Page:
It’s that time of year again when the media bombards us with images of the celebs sporting the ‘perfect bikini body’ and every second magazine article seems to be encouraging us to ‘Spring into Summer’ with the latest workout tips and weight loss plans.
Warm weather and longer days certainly should give all of us the motivation we need to get more exercise and eat healthily. But, unfortunately, for many of us the summer season is fraught with risks which could destabilise the resolve of the most body-conscious amongst us. Read on to discover how to avoid the hidden traps which could lead to weight gain, stress and ill health…..
What could be healthier than some delicious grilled food accompanied by a tasty salad? If only it were that simple. Research from Weight Watchers reveals the average Brit consumes a shocking 3,200 calories at each barbecue they go to, with a third consuming triple their normal amount of food every time they dine outdoors. So, before loading up your plate you might want to consider some BBQ staples that are best avoided or strictly limited. For example, just one tablespoon full of mayonnaise contains a whopping 90 calories and 10 g of total fat, which is 15.4 percent of your daily recommended intake. Salad dressings and ketchup can be similarly calorie laden containing lots of oil and sugar. Burger buns can vary greatly in terms of their calorie content with the worst offenders containing high sugar and fat content.
TIP: Swap mayo and ketchup for toppings such as mustard or salsa. Consider swapping the bun for a wholegrain wrap if available or take your own wrap. Watch your portions and resist the temptation to eat whatever is left on the barbecue when you are already full.
The thought of hitting the beach may prompt many to pursue a celeb style fad eating plan in a bid to lose pounds quickly and achieve that dream body. The reality is that these are often unhealthy, usually unachievable and generally unsustainable in the longer term resulting in further weight gain later.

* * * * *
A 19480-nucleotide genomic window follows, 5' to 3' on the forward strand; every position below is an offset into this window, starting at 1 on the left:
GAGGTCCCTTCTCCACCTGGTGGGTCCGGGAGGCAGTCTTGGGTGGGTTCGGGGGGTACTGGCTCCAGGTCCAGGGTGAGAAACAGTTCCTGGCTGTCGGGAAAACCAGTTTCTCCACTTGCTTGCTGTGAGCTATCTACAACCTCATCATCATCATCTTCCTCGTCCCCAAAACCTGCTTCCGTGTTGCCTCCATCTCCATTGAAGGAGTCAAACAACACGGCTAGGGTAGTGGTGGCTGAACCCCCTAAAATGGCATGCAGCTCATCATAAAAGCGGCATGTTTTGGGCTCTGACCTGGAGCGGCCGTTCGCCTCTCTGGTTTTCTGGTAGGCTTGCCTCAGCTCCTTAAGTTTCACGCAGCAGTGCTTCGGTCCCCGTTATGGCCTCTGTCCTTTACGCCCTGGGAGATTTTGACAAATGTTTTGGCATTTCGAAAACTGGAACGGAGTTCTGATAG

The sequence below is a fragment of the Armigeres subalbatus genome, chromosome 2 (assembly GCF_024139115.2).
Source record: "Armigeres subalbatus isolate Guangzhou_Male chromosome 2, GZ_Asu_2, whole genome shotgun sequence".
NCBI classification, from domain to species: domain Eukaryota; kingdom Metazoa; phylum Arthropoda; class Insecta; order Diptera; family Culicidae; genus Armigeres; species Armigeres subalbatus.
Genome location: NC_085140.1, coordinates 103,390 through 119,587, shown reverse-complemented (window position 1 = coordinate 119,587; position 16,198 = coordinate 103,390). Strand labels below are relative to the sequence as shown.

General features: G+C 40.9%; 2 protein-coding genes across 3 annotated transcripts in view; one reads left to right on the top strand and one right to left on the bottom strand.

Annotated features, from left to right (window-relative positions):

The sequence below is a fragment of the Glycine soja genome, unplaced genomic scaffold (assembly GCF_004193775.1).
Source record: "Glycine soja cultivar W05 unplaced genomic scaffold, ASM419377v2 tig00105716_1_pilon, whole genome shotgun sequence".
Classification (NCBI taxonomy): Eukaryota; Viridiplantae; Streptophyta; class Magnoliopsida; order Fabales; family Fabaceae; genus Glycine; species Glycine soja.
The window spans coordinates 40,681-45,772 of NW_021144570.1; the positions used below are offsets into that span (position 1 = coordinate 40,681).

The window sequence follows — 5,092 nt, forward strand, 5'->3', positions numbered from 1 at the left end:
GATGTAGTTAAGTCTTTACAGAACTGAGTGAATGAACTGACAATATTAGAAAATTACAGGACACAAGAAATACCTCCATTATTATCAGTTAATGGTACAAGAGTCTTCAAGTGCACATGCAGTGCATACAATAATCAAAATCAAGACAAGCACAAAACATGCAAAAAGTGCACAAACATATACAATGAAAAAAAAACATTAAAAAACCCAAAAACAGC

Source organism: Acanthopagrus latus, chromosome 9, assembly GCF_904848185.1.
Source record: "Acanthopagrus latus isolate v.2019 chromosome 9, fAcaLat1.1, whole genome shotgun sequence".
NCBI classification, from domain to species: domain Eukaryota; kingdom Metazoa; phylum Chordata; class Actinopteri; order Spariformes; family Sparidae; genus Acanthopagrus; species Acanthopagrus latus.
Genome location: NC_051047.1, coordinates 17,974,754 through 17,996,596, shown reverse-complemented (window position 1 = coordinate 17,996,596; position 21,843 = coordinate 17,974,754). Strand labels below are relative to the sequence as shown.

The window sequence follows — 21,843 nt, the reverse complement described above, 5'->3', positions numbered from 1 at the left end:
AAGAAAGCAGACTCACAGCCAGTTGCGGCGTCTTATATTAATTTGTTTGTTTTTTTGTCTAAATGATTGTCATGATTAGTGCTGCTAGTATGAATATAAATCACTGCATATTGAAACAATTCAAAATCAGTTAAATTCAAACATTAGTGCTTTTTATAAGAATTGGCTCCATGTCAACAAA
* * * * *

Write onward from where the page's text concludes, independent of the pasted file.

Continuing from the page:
TIP: The best way to lose weight (and keep it off) is to do so over a sensible period. The key is to make healthier choices, eat a nutritionally balanced diet with appropriately sized portions and be physically active. Remember: focusing on unrealistic goals can damage your self-esteem and lead to stress and even depression.
A cold alfresco beer or chilled prosecco after work may seem like a delightful reward after a long day in the office. But the fact is that once we are outdoors basking in the warmth of the sun many of us lose track of how much we are drinking. Alcohol dehydrates and interferes with your body’s ability to regulate its own temperature. Heat and sun exposure – the hallmarks of summer – amplify these effects and the dehydrating effects of alcohol combined with sweating in the sun can create a serious lack of water in your body.
TIP: Drink plenty of water and keep a track of what else you are drinking. Less is more when it comes to alcohol in warm weather as the effects are more pronounced. Try having a glass of water for every glass of alcohol.
The desire for that Hollywood bronze glow doesn’t appear to ever go out of fashion in Summer. The good news is there are hundreds of products out there designed to help you ‘fake rather than bake’ but the fact is you need to protect yourself from harmful UV ways even when it’s cloudy.
TIP: Wear a sun protection factor (SPF) of at least 15 to protect against UVB at least four-star UVA protection. Choose sunglasses with wraparound lenses or wide arms with the CE Mark and European Standard EN 1836:2005
Most of us need around eight hours sleep to function properly and be healthy. But a noisy dawn chorus, new gym routine and early sunrises can cause many of us to wake much earlier than usual in the Summer months. Higher temperatures can cause us to sweat more when we are asleep or even wake up during the night seriously impacting on the amount of shut hour we are getting which can affect our performance at work and overall health.
TIP: If you are rising earlier you need to retire earlier to ensure you are getting your full sleep quota. Prof Kevin Morgan, director of the Clinical Sleep Research Unit at Loughborough University advises having a lukewarm shower before bed and using cotton bedding instead of synthetic. Open a window in the bedroom and consider blackout blinds or a sleep mask and earplugs.
Hopefully these tips will help you achieve a healthy and enjoyable Summer.
British Dietetic Association